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VINYAN - REVIEW

2008-08-30

 

A Franco-British couple whose son is presumed drowned in 2004's Tsunami embark on a riveting and oppressive Heart Of Darkness-style journey after glimpsing a few video frames of a child who could be theirs. A stunning cinematic enterprise in more ways than one, the potent imagery and unsettling sound design in Fabrice Du Welz's Vinyan yield a memorable immersive experience about the perils of testing the law of the jungle without a lawyer.

A truly sinister primer on cultural differences, the entire film's waking nightmare quality makes Lord Of The Flies look benevolent. Violence and nudity may pose a ratings challenge in some of the many territories to which Vinyan has been sold, (including Sony in the US, Canada and Australia) but this disturbing and ravishingly shot visual and emotional adventure - screening in Venice and Toronto prior to an Oct 1 French release - deserves cult status.

Vinyan's distinct tone of rumbling unease is announced in the film's initial minutes as a pitch black widescreen image is slowly invaded by a smattering, then an onslaught, of soft focus bubbles percolating to a screeching soundtrack.

Then, like some parallel-universe Ursula Andress in Dr. No, shapely Jeanne (Beart) emerges from the water in a bikini. Her husband Paul (Sewell), standing beside their Thai beachfront bungalow, gazes at her with love tempered by concern. Paul, an architect, is in Thailand as a volunteer building an orphanage.

At an intimate fundraiser in town, guests are shown video smuggled out of Burma. Among the needy children on screen Jeanne is certain she sees her missing son, Joshua, who was almost certainly a tidal wave victim six months prior but whom she senses is still alive.

That same night, Jeanne bolts from a cab and plunges into a nightlife netherworld with Paul on her heels. Frantic, she asks right and left for Thaksin Gao, a shady character whose prostitution activities give him special access along the perilous Thai/Burmese border. A shifty intermediary offers to help he couple track down their son for a hefty fee. Paul doubts the boy glimpsed in the video is theirs but can't refuse the wife he loves.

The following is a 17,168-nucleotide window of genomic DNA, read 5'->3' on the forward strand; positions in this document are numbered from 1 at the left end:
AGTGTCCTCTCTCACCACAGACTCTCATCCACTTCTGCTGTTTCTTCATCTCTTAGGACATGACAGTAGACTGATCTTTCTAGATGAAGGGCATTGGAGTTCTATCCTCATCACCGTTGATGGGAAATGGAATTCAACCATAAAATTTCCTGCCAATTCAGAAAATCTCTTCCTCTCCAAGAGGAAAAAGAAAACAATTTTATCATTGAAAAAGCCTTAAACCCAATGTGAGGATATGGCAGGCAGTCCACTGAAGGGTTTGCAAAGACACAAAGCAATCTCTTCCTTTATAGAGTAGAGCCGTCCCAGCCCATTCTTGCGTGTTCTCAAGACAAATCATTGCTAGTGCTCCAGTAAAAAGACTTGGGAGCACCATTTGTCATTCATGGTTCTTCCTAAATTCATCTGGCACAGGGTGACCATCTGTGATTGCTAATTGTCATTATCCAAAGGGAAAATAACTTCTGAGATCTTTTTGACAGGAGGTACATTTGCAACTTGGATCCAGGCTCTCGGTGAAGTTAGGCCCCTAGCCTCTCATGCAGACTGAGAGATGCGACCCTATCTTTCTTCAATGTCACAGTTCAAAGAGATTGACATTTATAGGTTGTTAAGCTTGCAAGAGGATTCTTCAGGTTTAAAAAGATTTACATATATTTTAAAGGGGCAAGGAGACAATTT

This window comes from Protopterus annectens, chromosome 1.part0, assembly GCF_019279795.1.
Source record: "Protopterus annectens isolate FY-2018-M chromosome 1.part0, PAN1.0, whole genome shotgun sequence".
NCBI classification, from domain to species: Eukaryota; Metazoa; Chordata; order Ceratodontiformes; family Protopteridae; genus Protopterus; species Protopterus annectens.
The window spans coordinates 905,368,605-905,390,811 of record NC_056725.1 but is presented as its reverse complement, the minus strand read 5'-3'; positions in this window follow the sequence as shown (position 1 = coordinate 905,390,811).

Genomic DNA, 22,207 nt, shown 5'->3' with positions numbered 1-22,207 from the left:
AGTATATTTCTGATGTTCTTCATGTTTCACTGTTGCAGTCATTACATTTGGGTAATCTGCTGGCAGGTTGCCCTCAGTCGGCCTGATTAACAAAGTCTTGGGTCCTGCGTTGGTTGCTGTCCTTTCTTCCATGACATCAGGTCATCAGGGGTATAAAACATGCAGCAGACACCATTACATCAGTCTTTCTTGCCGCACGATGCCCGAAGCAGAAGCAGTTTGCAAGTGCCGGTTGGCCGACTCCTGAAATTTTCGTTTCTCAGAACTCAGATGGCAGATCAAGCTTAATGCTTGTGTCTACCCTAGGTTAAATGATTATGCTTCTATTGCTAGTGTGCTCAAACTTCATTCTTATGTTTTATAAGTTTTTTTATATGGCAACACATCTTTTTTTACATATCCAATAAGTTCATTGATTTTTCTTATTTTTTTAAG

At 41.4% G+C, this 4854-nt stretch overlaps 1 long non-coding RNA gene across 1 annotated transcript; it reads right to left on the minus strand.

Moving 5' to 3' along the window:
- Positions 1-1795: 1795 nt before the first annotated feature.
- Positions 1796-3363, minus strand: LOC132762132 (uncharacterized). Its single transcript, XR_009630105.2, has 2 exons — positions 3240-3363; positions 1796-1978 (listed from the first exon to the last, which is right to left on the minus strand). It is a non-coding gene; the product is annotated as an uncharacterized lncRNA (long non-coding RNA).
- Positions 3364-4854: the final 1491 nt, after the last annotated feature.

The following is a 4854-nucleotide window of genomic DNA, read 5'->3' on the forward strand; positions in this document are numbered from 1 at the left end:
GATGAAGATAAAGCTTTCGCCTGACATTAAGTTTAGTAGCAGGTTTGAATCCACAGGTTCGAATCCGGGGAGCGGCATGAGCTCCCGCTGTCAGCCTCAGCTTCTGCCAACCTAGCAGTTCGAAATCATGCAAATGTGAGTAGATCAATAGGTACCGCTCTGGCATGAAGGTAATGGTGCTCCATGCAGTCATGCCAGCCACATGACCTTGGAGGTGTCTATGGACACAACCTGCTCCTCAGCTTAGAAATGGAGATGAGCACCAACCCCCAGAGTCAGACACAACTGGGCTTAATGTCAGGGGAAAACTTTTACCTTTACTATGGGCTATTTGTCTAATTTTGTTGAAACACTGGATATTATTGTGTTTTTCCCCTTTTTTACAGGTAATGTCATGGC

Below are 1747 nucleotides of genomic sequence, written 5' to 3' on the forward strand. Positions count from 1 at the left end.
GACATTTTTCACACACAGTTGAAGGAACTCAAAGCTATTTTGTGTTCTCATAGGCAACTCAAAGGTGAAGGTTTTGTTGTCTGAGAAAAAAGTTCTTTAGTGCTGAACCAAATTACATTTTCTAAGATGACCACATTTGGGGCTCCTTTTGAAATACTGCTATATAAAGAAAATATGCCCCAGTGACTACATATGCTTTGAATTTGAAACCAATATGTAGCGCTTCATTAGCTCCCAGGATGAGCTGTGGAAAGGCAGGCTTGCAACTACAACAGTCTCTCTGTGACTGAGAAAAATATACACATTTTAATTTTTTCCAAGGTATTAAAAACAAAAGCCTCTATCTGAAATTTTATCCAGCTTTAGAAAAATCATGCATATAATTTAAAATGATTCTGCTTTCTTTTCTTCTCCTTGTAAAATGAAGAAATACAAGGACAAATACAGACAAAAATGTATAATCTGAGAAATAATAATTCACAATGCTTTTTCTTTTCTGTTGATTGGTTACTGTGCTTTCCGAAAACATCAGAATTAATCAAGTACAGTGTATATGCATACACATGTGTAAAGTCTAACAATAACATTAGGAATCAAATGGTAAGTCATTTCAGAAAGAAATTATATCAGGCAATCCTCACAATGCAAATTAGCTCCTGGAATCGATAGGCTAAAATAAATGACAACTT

Palms must be greased at many turns but when Jeanne and Paul finally meet the charismatic Gao (perfectly cast Osathanugrah), their hunt begins in earnest. Suffice it to say that the couple's ritual offerings at a shrine, intended to insure a problem-free journey, may have been inadequate.

Beart and Swell convince as a loving couple in turmoil, their emotions and judgement rubbed raw by the apparent death of their only child. Their white, Western take on their surroundings segues into incomprehension as they head into the tropical jungle, increasingly in over their handsome heads.

Vinyan is a considerable advance over the director's Belgium-set 2004 debut Calvaire (The Ordeal), which was unsavory to the hilt without any emotional depth to temper the escalating horror. Here, the ominous mist, overwhelming undergrowth, haunting silhouettes and clammy unease paint a portrait of people derailed by grief.

Du Welz and his DP Benoit Debie excell at finding cinematic equivalents for subjective states of being. Debie, who shot Gaspar Noe's Irreversible, (in terms of sheer womanly physicality, Beart's erformance here is nearly as memorable as Monica Bellucci's was) is an ace at both fearless hand-held camerawork and intricately choreographed shots.

The title refers to confused spirits of the dead who died a bad death.

Lisa Nesselson

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